Evidence Largely Verifies 1840 Ground Plan - Garth, 1948 Archeological Report
Archeological evidence largely verifies the construction of the Mission House as shown in the 1840 ground plan.
We were extremely fortunate in having a ground plan of the Mission House to guide us during our excavating. This was sent by Mrs. Whitman to her mother in New York in 1840, when the house was ready for occupancy. (7) Considerable information about the house is included in the explanation written by Mrs. Whitman along the margins. (See Figure 2.) We found the walls almost exactly as pictured here, except that room A was never built and the back wall of "L" was extended the full width of the building and joined by an extension of the south wall to make an additional room. This was probably the new room which was being worked on shortly before the massacre. In 1947 we thought we had discovered another room 10 feet farther east, but this proved to be merely a ridge of earth, colored and shaped in a peculiar manner, and not a true wall. The total length of the building was 99 feet, and the length of the "T" front was 61 feet 6 inches.
The dimensions given in the 1840 ground plan were not strictly adhered to. Sometimes they appear to be outside measurements (from outside wall to outside wall) and at other times they appear to be inside measurements of the rooms. Also the drawing is not accurate as to scale. Although the outside widths of the building- 19 feet for the front section and 22 feet for the east wing--agree with the 1840 plan, room dimensions are at considerable variance. The following table gives the room measurements as we found them:
Fireplaces and hearths were found in rooms B, D, E, and G. However, only for the one in G was there evidence of a chimney. This extended from the cellar floor to a 3 1/2-foot height. Even the firebox was partially intact. (See Figure 3.) There was nothing left of the fireplaces above the level of the hearths. The kitchen hearth was of exceptional size, being 13 feet long by 8 1/2 feet wide. (See Plate IIa.) It was here that Dr. Whitman was said to have been first struck at the onset of the massacre. Farmhouse cellars, the first dug about 1873 and the second in 1912, have largely obliterated the south wall of the old Mission House. The north wall fared better, especially toward the rear of the building. The walls of rooms I and K were of different sized brick (9 by 5 by 18 inches), these rooms being added some time after the rest of the house had been completed. The walls here were 18 inches thick, and the walls for the new room in the southeast corner of the building were 27 inches thick. In nearly all instances the bricks were laid header-and-stretcher fashion, starting with a header row. (See Plate IV.) The partitions were also built of adobe and were brought from the ground up. Only once did a partition shown on the 1840 plan fail to be found. This was the partition between I and K, which may possibly have been of log or board construction. The cellar under room H (the schoolroom) constituted one of the most interesting features uncovered. Here the various levels appeared as before, though they were much exaggerated. There was a 20-inch accumulation of adobe-brick rubble over the ash layer of floor 4 (the cellar floor in this case),which meant that after the 1848 fire the cellar was more than half filled with brick rubble, charred beams, ash, and the like from the room above. Over this were two levels of packed earth, the first probably made by the soldiers of 1848 and the one above, on which were charred timbers and ash from the 1855 fire, representing the ground level (floor 3A) in 1855. The dirt floor (floor 4) of the cellar was nearly covered by charred boards (see Plate IIb), no doubt the fallen flooring of the schoolroom above. The joists and planks were in excellent condition. In some cases the adze marks were visible on the joists, which proved to be squared 2-inch by 6-inch pine timbers. The flooring was one-inch planks, varying from 8 to 12 inches in width. In the center of the cellar was a granite footing 2 feet across and one foot high which must have supported a post, which in turn supported the floor above. (See Plate I.) The stone must have been carted in from some distance, as granite is rare in the region. Possibly it was chipped off a larger piece being shaped for a mill stone.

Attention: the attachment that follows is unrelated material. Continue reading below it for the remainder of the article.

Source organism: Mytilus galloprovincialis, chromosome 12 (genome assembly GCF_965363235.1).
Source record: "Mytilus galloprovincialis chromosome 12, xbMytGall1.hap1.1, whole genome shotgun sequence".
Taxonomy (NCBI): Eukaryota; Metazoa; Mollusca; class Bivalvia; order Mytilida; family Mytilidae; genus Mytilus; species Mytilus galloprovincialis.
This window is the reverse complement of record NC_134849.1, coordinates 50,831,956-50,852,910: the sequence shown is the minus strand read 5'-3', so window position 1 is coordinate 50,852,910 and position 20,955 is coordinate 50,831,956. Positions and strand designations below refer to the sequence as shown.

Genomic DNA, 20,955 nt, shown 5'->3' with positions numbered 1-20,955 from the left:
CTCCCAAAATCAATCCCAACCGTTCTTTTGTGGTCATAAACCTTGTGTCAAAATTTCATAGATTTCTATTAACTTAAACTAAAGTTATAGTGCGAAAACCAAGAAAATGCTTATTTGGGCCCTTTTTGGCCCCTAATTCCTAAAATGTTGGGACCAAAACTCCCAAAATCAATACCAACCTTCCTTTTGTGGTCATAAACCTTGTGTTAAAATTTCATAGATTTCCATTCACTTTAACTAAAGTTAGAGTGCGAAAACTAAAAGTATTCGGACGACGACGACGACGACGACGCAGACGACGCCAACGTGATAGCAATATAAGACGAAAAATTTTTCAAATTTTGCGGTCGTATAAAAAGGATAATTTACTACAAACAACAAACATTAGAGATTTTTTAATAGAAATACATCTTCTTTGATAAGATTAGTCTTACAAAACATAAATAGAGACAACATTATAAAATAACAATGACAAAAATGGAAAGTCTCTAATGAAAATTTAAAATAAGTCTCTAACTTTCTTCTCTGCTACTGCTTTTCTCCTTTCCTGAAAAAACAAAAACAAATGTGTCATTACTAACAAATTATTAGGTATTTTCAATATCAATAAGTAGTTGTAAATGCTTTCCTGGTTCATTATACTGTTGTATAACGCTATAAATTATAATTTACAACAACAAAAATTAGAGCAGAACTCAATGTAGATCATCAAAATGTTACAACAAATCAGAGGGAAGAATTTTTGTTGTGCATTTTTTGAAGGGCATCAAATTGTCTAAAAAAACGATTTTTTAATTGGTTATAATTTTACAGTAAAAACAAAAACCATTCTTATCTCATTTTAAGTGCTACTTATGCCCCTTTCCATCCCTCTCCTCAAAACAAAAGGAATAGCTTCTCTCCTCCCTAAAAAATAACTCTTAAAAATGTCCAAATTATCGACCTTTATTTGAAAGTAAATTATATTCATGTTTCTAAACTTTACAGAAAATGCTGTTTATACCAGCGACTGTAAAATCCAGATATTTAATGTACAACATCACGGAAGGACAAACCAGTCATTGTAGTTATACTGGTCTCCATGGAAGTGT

The cellar was only 3 1/2 feet deep. No doubt Whitman profited from the bitter experiences he had with the cellar of their first house which was full depth, the adobe-brick walls starting on the cellar floor. Floods had filled the cellar shortly after the house was built, causing the adobe walls to bulge and sag and badly damaging the structure. (8) However, in the Mission House, besides having the cellar exceptionally shallow, Whitman had its dirt side walls sloped to about a 45 degree angle with the adobe walls laid above. (See Figure 4.) Doubtless to enter the cellar one must have needed to stoop over. Nevertheless, added height may have been gained by raising the height of the floor above. The cellar was probably used as a storage place for potatoes and similar perishables. Spalding's inventory lists this cellar with bins (for foodstuffs, no doubt) and an outside door. (9)
Did You Know?
The Whitmans’ mission was important to early Oregon Trail travelers. Those who were sick, tired, or hungry or who needed a wagon fixed would make the side trip to the mission. Some would spend the winter with the Whitmans before continuing on to the Willamette Valley.